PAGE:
A Closer Look at the CNTTS Apparatus
Somewhat lost among all the new product announcements at the annual meetings of ETS and SBL was the news that the CNTTS Apparatus is now complete. We've been working with the Center for New Testament Textual Studies at New Orleans Baptist Theological Seminary for years now to release their New Testament Critical Apparatus for use in Accordance. The apparatus has been released in stages, with new portions of the New Testament appearing each year. With this year's release, the apparatus now covers the entire New Testament.
While at SBL, we asked Steven Whatley, Research Associate at the Center for New Testament Textual Studies, to write a guest blog giving an inside look into this remarkable tool. This he graciously agreed to do. We hope you enjoy this inside look into the kind of research the CNTTS Apparatus makes possible.
When I was preparing to begin my postgraduate studies in New Testament, I told my wife that I was buying a laptop and that the laptop was going to be a Mac and that Accordance Bible Software was going to be my first software purchase. There have been absolutely no regrets. Accordance Bible Software has consistently met my needs as one of my research tools in New Testament (NT) studies.
My primary field of study is New Testament Textual Criticism. Early on in my academic career I was taught that as the Greek language developed, certain vowels and consonants began to be pronounced the same. This resulted in scribal confusion between such letters and this phenomena is called itacism. Since this was a developmental process, I asked the question, “When did certain itacisms begins to occur and did they develop all at the same time?” At that time the Center for New Testament Textual Studies New Testament Critical Apparatus (CNTTS NTCA) was in its beginning stages and I had the privilege of being one of many who were developing this new research tool. Because the CNTTS NTCA was, and is, a digital searchable database of NT variants it has the capacity to include all variant readings from a manuscript, not merely a select few. Therefore I was able to isolate individual orthographic shifts (spelling changes) and determine that not all orthographic variant readings are the same. The task of gathering sufficient evidence for a study of orthographic shifts was totally impractical to do by means of manual collations only. It is only because of the ability to search for specific types of variants in the digital database that this study is even possible.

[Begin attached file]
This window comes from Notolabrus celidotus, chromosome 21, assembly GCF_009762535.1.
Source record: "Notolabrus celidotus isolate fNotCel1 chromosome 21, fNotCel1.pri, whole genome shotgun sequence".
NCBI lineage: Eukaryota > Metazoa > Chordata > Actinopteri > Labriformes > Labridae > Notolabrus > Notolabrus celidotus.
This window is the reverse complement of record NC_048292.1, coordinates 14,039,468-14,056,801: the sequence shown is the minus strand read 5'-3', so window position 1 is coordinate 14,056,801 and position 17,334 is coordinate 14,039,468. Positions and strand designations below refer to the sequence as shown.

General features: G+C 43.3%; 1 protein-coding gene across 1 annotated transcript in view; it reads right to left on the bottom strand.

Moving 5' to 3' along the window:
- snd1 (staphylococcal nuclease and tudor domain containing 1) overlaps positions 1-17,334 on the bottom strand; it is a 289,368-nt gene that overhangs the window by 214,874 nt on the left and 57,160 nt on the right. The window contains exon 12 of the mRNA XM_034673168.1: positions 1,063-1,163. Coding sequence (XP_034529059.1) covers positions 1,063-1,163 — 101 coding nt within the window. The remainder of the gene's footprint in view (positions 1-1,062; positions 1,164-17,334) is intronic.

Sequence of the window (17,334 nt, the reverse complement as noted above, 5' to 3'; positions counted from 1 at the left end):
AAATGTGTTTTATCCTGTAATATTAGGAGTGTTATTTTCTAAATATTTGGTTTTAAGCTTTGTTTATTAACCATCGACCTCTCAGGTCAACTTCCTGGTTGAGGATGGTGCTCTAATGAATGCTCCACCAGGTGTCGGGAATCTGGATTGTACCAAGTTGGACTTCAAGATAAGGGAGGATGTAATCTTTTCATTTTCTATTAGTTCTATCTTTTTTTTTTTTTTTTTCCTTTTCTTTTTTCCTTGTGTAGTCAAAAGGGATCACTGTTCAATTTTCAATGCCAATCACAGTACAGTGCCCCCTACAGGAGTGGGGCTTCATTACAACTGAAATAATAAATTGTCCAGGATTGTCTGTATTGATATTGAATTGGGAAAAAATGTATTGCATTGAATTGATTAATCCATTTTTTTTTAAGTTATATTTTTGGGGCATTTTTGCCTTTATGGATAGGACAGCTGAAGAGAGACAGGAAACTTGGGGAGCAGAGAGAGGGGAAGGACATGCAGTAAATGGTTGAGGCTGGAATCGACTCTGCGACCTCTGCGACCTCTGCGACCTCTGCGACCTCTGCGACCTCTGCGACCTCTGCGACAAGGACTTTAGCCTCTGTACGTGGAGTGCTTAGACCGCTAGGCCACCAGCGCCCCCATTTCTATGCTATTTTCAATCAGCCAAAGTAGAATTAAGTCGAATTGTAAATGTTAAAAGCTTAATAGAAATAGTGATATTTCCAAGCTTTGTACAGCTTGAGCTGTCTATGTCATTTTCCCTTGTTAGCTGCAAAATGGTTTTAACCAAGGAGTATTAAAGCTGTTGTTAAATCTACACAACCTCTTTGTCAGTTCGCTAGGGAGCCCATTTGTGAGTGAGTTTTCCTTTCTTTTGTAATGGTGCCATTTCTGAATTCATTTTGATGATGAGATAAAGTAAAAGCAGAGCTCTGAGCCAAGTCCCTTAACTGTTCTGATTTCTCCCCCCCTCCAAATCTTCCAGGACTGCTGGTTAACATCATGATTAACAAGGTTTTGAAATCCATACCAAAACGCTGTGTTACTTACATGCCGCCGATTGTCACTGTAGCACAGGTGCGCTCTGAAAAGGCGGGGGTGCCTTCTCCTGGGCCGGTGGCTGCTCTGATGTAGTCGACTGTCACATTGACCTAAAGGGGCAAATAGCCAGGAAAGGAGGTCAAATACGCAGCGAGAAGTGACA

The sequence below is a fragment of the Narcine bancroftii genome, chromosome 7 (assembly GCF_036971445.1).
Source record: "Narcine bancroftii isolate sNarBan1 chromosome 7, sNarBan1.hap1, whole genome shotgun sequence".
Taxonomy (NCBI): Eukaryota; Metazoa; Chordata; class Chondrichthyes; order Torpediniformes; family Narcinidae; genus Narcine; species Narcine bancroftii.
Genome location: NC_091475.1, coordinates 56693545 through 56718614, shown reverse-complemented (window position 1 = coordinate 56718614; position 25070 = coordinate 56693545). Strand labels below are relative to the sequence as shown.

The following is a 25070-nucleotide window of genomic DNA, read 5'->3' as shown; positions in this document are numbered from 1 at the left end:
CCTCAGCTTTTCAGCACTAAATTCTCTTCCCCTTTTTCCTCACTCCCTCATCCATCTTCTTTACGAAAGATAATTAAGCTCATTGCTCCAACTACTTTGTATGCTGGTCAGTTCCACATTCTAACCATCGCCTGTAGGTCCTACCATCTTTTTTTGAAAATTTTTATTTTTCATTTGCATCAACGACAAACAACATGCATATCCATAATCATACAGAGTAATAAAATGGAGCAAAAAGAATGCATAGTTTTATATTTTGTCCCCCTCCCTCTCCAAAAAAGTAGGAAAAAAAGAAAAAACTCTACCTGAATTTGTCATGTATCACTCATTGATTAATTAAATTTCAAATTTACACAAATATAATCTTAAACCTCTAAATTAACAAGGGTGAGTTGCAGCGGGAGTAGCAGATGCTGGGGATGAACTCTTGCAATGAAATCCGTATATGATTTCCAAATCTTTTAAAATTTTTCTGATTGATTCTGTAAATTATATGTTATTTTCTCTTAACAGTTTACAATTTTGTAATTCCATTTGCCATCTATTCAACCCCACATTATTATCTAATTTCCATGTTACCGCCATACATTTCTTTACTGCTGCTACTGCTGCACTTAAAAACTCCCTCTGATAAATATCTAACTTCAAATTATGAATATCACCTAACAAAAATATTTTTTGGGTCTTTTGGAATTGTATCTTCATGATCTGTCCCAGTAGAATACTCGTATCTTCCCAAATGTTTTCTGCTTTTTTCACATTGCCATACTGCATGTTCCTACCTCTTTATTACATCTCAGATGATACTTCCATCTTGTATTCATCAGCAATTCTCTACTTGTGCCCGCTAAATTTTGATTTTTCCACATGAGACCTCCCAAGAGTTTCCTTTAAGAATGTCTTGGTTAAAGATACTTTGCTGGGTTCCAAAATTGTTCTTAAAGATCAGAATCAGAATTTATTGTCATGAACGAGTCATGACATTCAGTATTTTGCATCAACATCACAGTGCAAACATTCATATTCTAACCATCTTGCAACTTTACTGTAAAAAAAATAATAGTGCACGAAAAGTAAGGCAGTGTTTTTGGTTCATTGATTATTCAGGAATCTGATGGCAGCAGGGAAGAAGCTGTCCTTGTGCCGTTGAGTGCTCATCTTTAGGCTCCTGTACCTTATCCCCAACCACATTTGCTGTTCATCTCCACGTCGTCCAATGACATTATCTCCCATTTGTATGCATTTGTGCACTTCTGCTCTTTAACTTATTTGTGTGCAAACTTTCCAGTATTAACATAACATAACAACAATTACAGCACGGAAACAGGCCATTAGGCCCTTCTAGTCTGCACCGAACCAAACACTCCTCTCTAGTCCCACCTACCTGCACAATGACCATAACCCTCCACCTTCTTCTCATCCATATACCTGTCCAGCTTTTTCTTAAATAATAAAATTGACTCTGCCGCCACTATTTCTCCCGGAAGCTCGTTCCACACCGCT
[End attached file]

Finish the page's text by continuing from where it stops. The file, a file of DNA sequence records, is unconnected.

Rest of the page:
My study in the area of orthographic developmental patterns among scribes of the NT has continued for the past few years. My research thus far was recently presented at the Annual Meeting of the Society of Biblical Literature in New Orleans, LA. I demonstrated that I was able to search for and isolate orthographic shifts in specific chapters of the NTCA. Here is a screen shot from an initial search in which the perimeters of the search are set to find all orthographic shifts (minor variations code "O") in John 4.
Several more chapters were searched and the resulting data were copied into Excel. I was able to produce charts and tables of the data. The totals gathered thus far indicate that not all orthographic shifts were created equal or at the same time. The chart shown here includes the total number of common and later common itacisms identified in the NT chapters researched thus far in the study (data for uncommon shifts are recorded but not included here).
A more detailed look at the evidence reveals that some scribes were more prone than others to commit certain shifts. The interchange between omicron and omega is one such example. From the data gathered in the CNTTS NTCA I was able to produce the following chart. From this evidence one may see that there is a relationship between the total number of orthographic shifts and the number of shifts between omicron and omega. Those scribes that committed fewer orthographic shifts also tended to commit fewer interchanges between omicron and omega. The data highlighted in blue contain fewer omicron and omega shifts. The data for the 9-15 centuries are similar to those shown here.
This is only a sampling of the data gathered thus far. Naturally, there is more evidence than can be presented in this blog entry and now that the entire NT is represented in the CNTTS NTCA I look forward to seeing what the evidence will reveal concerning the orthographic scribal habits found in many of the NT manuscripts.
Thank you to everyone who works at Accordance Bible Software and the CNTTS for making this invaluable tool available for NT researchers. Now, perhaps, someone can find evidence of scribal habits in other areas such as nomina sacra or transpositions, just to name a couple.
Steven K. Whatley,
Research Associate at the Center for New Testament Textual Studies,
New Orleans Baptist Theological Seminary